Slipping out of my damp jacket and quickly running my fingers through my salt-stiffened hair to give it a semblance of tidiness, I joined the group. “The usual?” Janice, the waitress, asked, while drawing a foamy, deep-amber liquid from a tap into a frosted pint glass. I nodded, and she brought the glass of ale out to the table. “Your grilled cheese will be out in a few minutes,” she said. I sipped my beer; the cool liquid soothed my dry tongue, washing away the salt with a malted-grain taste, bitter without being harsh, emphasized by the strong influence of hops.
The conversation at the table was about freaky weather, and other incidents. “Were you here at that one time when the squall line came right through the racing fleet right at the finish?” Pierre asked. “Man, that was scary. I was afraid I was going to get blown right off of my boat! One minute, everything was great, and I was going to get right by the committee boat, then bam! I didn’t even know what hit me. All of a sudden, I was heeled way over, my spreaders were in the water, I was going sideways, not forward, and I had to drop my main just to keep from going over and just coasted over the line.”
Runyon had a story to add. “I was out there one day, and there was a fellow in a dinghy, and he was in trouble. Bad trouble. He’d capsized, and the water was so cold, he was freezing. I had my big boat, and I had to climb over the transom to get down to him, and, I mean, he was soaking wet, and beginning to turn blue, and I had to hold onto the boat with one hand and grab him with the other, and all that water made him so heavy, I mean, he was hard to pull up. He was hypothermic, and if he’d been in the water just a few minutes longer, he’d of died.”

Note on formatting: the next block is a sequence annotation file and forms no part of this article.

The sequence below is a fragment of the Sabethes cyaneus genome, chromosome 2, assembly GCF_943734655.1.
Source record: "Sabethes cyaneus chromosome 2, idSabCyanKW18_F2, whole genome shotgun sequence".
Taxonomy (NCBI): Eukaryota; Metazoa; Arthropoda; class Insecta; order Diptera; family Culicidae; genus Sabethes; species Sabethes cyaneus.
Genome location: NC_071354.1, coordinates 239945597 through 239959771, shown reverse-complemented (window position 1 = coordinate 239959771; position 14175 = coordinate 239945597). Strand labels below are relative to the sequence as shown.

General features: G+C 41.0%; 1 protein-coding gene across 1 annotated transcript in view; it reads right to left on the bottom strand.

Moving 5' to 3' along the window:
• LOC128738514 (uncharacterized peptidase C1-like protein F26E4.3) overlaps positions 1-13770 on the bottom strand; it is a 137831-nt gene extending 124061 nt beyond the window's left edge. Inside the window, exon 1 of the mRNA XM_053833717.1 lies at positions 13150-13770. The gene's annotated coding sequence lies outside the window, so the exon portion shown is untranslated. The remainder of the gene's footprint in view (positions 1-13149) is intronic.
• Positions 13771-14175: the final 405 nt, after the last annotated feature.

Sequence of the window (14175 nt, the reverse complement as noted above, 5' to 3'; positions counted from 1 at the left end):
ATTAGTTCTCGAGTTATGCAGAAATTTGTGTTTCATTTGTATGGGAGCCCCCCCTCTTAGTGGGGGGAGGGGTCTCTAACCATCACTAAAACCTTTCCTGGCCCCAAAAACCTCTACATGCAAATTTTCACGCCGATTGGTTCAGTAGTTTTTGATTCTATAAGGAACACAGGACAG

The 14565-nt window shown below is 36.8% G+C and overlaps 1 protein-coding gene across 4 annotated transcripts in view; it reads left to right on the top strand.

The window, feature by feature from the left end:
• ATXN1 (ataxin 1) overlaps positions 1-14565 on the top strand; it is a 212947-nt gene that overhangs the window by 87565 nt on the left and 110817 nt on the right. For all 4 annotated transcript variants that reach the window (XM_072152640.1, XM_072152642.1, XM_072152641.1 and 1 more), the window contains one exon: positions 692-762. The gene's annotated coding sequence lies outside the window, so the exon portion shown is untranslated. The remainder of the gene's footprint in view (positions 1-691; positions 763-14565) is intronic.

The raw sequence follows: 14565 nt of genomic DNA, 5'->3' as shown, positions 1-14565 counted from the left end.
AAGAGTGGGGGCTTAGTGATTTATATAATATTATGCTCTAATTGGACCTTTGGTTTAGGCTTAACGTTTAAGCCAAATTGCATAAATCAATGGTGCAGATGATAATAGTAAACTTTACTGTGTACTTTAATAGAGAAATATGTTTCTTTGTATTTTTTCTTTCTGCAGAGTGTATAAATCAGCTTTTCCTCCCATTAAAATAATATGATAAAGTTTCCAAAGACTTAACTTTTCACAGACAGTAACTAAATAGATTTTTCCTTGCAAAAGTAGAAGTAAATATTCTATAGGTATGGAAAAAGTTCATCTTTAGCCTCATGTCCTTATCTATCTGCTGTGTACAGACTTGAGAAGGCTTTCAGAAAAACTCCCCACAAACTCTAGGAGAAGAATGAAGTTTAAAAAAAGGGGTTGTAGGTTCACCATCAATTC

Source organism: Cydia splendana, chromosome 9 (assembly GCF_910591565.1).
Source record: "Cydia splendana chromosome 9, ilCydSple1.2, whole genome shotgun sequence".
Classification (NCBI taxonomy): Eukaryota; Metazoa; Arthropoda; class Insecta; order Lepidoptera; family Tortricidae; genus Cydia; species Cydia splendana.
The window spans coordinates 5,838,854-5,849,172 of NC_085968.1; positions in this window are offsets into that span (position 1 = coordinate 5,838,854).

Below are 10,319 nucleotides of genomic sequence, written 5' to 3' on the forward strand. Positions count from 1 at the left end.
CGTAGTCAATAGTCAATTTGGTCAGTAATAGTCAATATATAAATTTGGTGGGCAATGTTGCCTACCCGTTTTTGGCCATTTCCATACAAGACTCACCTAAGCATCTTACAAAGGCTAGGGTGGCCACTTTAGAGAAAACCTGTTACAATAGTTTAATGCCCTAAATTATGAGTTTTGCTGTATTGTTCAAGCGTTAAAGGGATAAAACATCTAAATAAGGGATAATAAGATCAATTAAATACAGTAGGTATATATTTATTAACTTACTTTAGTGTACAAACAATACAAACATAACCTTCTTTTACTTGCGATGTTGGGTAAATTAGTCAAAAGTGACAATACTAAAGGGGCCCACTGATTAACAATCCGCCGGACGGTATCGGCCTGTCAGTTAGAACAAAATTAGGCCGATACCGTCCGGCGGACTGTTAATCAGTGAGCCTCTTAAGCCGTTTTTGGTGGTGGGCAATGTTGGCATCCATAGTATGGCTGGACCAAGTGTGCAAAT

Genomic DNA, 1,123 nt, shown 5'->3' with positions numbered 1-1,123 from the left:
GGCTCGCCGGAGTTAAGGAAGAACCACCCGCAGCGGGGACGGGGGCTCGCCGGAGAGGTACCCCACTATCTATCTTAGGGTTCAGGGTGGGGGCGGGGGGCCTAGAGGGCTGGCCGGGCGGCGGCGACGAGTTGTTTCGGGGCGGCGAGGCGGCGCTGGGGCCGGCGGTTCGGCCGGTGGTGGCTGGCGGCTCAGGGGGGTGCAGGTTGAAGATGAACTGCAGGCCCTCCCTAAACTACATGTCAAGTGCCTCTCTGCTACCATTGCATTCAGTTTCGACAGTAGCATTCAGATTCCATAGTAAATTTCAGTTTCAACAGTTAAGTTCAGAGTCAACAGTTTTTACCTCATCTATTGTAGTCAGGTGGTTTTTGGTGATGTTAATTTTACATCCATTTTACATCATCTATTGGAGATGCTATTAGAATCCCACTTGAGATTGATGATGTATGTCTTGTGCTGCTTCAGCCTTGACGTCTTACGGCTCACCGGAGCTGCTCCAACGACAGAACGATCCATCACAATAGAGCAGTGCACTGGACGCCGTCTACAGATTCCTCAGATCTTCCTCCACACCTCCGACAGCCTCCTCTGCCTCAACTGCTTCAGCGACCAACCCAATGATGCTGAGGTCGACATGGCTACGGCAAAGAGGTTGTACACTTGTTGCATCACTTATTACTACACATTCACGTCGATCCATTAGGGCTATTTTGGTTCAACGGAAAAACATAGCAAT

As the conversation continued, the sun had set over the bay, and the tavern began to take on a cave-like feel. The light grew dim through most of the room, but with a golden glow in the back end of the room where we were. The room almost seemed to grow longer, with our group gradually sinking backwards from the front of the room. The other patrons faded out, becoming silent shadows. No, it wasn’t my imagination; the room really was growing, the front entrance receding into darkness. Our group continued to talk convivially about sailing and disasters and near-disasters while the rest of the tavern just faded away.
Runyon noticed my look of confusion, and he stopped his story to explain what was going on. “We have a secret, and we’ve decided it’s time to let you in,” he said. “You’ve been around long enough now that we know you are the sort of material we need.”

2 Comments:

Anonymous lew said...

C.A.
This is my first visit to your blog and I have to say that yours is the most visually pleasing out of the mass of blogs by members of your extended family. Very nice.

Thu Oct 13, 12:25:00 PM MDT  
Blogger Carol Anne said...

Thanks, lew.

Actually, credit for this design goes to Todd Dominey, who created the template for Blogger.com. As a service to people who aren't all that skilled in HTML design, Blogger provides a couple dozen templates that users can choose if they don't feel up to designing their own. I chose this one because it fits my style and projects an image that I want to project -- elegant, understated, with a bit of class.

Fri Oct 14, 01:09:00 AM MDT